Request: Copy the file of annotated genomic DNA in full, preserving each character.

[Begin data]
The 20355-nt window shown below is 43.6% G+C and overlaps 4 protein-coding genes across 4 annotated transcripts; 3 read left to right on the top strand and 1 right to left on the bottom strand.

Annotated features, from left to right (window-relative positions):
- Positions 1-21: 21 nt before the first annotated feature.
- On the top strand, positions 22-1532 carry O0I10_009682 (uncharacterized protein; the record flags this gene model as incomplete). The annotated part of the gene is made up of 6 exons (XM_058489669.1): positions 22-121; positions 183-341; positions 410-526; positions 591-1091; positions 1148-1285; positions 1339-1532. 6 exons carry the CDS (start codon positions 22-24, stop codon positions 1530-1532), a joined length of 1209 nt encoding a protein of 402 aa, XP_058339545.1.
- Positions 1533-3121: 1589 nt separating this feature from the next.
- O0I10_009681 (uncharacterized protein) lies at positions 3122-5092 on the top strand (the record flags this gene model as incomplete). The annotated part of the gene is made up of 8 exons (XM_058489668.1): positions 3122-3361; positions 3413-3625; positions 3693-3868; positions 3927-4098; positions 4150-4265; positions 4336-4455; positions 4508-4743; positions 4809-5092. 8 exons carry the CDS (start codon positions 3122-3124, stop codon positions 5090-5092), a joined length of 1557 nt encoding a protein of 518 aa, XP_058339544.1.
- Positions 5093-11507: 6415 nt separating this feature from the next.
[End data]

The 20355-nt window shown below is 43.6% G+C and overlaps 4 protein-coding genes across 4 annotated transcripts; 3 read left to right on the top strand and 1 right to left on the bottom strand.

Annotated features, from left to right (window-relative positions):
- Positions 1-21: 21 nt before the first annotated feature.
- On the top strand, positions 22-1532 carry O0I10_009682 (uncharacterized protein; the record flags this gene model as incomplete). The annotated part of the gene is made up of 6 exons (XM_058489669.1): positions 22-121; positions 183-341; positions 410-526; positions 591-1091; positions 1148-1285; positions 1339-1532. 6 exons carry the CDS (start codon positions 22-24, stop codon positions 1530-1532), a joined length of 1209 nt encoding a protein of 402 aa, XP_058339545.1.
- Positions 1533-3121: 1589 nt separating this feature from the next.
- O0I10_009681 (uncharacterized protein) lies at positions 3122-5092 on the top strand (the record flags this gene model as incomplete). The annotated part of the gene is made up of 8 exons (XM_058489668.1): positions 3122-3361; positions 3413-3625; positions 3693-3868; positions 3927-4098; positions 4150-4265; positions 4336-4455; positions 4508-4743; positions 4809-5092. 8 exons carry the CDS (start codon positions 3122-3124, stop codon positions 5090-5092), a joined length of 1557 nt encoding a protein of 518 aa, XP_058339544.1.
- Positions 5093-11507: 6415 nt separating this feature from the next.